Catholic Encyclopedia (1913)/Prothonotary Apostolic

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Catholic Encyclopedia (1913), Volume 12
Prothonotary Apostolic

by Johann Peter Kirsch


A member of the highest college of prelates in the Roman Curia, and also of the honorary prelates on whom the pope has conferred this title and its special privileges. In later antiquity there were in Rome seven regional notaries, who, on the further development of the papal administration and the accompanying increase of the notaries, remained the supreme palace notaries of the papal chancery (notarii apostolici or protonotarii). In the Middle Ages the prothonotaries were very high papal officials, and were often raised directly from this office to the cardinalate. Sixtus V (1585-90) increased their number to twelve. Their importance gradually diminished, and at the time of the French Revolution the office had almost entirely disappeared. On 8 February, 1838, Gregory XVI re-established the college of real prothonotaries with seven members called "protonotarii de numero participantium", because they shared in the revenues.

Since the sixteenth century the popes had also appointed honorary prothonotaries, who enjoyed the same privileges as the seven real members of the college; and titular prothonotaries, who held a corresponding position in the administration of the episcopal ordinariate or in the collegiate chapter. By the Motu Proprio "Inter multiplices" of 21 February, 1905, Pius X exactly defined the position of the prothonotaries.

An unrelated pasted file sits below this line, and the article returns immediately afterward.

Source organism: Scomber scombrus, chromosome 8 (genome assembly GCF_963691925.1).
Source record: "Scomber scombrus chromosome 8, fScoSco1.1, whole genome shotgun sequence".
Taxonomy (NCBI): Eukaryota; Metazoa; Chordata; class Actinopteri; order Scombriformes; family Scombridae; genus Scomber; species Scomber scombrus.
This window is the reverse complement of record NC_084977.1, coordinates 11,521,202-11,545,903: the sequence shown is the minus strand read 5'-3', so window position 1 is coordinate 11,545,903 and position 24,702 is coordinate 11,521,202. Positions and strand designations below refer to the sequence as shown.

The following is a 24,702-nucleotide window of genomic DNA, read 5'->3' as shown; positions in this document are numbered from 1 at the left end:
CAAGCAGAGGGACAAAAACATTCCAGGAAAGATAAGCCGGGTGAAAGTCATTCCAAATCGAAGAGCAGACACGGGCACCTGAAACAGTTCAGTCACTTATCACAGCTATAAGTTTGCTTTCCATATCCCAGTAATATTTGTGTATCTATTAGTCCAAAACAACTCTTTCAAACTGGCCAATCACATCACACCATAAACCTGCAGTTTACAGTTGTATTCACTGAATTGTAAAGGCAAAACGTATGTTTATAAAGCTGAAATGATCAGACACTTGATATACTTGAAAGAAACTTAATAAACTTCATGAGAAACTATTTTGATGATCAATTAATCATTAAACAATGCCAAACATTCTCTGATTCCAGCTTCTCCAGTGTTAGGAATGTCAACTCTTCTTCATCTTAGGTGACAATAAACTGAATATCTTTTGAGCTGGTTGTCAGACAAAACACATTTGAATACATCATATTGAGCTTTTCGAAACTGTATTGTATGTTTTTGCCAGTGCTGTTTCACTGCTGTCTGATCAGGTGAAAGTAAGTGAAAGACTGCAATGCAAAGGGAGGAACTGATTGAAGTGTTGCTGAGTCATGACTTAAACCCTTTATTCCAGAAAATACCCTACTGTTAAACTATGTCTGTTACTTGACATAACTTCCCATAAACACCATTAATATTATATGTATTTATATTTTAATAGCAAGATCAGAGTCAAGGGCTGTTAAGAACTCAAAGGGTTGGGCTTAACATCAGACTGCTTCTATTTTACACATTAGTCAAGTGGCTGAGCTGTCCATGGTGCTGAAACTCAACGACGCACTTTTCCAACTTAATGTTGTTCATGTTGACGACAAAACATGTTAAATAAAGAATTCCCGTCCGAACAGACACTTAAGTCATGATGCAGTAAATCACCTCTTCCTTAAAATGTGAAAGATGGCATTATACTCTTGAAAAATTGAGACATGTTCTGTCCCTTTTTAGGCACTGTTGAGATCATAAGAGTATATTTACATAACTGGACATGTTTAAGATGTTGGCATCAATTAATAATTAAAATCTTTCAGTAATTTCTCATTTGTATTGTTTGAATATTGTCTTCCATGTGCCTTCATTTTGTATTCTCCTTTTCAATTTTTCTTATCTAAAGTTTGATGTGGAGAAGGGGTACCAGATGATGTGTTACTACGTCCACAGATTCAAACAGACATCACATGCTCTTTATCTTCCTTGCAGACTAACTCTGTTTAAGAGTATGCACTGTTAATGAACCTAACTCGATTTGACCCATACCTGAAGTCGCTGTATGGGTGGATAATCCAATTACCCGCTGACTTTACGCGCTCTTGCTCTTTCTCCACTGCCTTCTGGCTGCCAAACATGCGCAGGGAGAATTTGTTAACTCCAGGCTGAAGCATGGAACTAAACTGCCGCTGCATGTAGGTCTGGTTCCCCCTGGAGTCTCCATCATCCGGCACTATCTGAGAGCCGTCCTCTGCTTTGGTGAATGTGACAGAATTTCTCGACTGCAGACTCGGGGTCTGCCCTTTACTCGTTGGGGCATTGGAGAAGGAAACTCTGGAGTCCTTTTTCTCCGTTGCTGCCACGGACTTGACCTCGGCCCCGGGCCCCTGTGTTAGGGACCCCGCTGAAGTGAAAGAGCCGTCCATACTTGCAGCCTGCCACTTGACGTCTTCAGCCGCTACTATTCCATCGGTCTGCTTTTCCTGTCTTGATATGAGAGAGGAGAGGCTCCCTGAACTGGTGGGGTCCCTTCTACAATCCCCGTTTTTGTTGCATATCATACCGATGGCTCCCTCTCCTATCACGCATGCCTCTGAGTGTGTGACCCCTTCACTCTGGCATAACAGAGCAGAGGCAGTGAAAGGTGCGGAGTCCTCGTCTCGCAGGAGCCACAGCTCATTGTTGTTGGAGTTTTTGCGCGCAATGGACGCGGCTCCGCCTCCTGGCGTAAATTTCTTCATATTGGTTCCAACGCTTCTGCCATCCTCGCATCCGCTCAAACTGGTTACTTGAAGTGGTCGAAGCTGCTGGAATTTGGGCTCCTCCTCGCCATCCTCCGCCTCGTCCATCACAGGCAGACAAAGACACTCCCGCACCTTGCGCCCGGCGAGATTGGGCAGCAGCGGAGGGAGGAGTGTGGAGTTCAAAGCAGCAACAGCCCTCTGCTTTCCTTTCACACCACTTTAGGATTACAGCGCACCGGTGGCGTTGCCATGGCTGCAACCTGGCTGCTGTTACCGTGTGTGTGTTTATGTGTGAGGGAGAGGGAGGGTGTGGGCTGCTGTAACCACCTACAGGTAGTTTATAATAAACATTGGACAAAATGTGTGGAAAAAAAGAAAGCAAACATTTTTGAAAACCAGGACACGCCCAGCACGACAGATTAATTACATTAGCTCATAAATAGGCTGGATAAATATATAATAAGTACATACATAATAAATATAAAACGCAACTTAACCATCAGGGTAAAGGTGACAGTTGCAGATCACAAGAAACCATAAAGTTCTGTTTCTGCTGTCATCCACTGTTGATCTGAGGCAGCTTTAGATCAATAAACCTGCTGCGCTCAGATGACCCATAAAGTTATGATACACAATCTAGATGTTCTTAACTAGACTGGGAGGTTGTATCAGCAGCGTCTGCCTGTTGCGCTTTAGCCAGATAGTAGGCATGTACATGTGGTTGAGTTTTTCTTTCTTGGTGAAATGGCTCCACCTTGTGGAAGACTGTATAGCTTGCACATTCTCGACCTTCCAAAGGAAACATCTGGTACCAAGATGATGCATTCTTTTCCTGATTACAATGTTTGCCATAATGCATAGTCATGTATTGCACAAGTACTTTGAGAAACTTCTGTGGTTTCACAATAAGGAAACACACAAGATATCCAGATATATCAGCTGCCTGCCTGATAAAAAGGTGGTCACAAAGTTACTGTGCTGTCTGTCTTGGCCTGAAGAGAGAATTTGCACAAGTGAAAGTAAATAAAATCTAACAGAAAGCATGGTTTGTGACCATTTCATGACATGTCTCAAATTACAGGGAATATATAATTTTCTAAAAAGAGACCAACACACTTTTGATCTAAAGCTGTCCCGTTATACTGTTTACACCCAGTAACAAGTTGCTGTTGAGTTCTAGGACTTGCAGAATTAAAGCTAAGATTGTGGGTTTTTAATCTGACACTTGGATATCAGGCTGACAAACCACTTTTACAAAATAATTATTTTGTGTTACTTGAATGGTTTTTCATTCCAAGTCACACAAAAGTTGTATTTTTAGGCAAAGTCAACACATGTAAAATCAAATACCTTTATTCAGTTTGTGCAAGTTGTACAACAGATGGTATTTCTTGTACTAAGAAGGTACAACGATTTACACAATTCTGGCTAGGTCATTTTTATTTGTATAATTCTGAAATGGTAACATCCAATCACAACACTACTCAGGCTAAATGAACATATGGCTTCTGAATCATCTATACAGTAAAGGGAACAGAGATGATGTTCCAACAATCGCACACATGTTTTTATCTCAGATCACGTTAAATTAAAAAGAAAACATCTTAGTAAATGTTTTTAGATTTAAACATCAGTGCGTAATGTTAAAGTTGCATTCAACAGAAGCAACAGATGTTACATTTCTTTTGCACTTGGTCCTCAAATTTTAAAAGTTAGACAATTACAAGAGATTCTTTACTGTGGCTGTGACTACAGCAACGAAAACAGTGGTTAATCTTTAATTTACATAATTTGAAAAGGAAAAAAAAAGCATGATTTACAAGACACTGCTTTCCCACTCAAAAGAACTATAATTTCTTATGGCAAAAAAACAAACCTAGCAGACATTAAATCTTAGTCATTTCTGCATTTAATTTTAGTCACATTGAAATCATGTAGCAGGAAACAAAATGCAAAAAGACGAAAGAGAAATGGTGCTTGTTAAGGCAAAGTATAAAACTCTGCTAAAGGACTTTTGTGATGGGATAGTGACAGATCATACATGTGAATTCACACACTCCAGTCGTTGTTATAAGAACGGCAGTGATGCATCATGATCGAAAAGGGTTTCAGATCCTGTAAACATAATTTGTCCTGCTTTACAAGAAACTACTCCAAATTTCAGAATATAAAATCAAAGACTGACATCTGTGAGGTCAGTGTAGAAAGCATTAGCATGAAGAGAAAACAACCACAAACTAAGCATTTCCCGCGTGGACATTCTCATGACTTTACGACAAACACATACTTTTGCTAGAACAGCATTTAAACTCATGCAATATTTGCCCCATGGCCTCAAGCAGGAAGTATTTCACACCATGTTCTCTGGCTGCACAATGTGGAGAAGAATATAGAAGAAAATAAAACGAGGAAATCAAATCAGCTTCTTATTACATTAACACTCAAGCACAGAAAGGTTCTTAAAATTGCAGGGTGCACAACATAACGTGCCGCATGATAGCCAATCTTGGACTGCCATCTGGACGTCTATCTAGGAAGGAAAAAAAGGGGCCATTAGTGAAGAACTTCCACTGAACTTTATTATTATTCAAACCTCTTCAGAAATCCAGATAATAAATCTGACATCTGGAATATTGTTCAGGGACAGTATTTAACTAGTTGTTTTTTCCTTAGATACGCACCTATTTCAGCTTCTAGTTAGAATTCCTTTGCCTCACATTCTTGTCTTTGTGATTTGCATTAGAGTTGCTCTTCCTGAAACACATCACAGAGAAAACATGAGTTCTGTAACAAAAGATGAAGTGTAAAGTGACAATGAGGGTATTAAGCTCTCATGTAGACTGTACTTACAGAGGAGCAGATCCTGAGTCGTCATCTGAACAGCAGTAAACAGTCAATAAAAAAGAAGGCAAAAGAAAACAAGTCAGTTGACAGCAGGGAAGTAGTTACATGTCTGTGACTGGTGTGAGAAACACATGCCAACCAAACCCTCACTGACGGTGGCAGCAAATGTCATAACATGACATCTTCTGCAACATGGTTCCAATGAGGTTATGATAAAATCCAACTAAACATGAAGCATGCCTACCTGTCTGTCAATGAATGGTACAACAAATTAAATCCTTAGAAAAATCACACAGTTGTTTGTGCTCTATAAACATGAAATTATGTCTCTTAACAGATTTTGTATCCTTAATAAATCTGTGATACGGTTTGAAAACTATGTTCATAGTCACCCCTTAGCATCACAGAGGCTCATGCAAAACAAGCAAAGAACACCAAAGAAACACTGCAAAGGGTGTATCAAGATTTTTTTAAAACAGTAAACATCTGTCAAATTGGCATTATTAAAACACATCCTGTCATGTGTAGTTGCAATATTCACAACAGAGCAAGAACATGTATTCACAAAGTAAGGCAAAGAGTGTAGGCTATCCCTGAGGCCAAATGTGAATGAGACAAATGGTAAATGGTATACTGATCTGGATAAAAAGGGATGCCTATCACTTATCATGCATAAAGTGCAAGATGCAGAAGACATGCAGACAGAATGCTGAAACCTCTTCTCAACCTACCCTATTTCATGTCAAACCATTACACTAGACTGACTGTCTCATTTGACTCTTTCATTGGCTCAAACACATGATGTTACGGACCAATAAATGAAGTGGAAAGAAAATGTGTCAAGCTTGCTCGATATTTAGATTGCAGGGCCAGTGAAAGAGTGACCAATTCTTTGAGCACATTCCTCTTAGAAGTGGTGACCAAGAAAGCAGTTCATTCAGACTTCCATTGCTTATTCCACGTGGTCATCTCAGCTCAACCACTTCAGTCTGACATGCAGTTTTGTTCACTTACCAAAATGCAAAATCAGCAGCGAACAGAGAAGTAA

These are divided into four classes:


  • the "Protonotarii apostolici de numero participantium",

(members of the college of prelates), who exercise their office in connection with the acts of consistories and canonizations, have a representative in the Congregation of the Propaganda, and, according to the reorganization of the Curia by the Constitution "Sapienti consilio" of 29 June, 1908, sign the papal Bulls instead of the earlier abbreviators (q.v.). They enjoy the use of pontificals and numerous privileges, and may also, after examining the candidates, name annually a fixed number of doctors of theology and of canon law;

  • the "Protonotarii apostolici supranumerarii",

a dignity to which only the canons of the three Roman patriarchal churches (the Lateran, St. Peter's, and St. Mary Major), and of cathedral chapters outside of Rome to which the privilege has been granted, can be raised;

  • the "Protonotarii apostolici ad instar (sc. participantium)",

who are appointed by the pope and have the same external insignia as the real prothonotaries;

  • the "Protonotarii titulares seu honorarii", who are found outside of Rome, and who may receive this dignity from the nuncios or as a special privilege. The privileges, dress, and insignia of the members of these four classes are exactly defined by the above mentioned Motu Proprio.

See the bibliography of PRELATE.

J.P. KIRSCH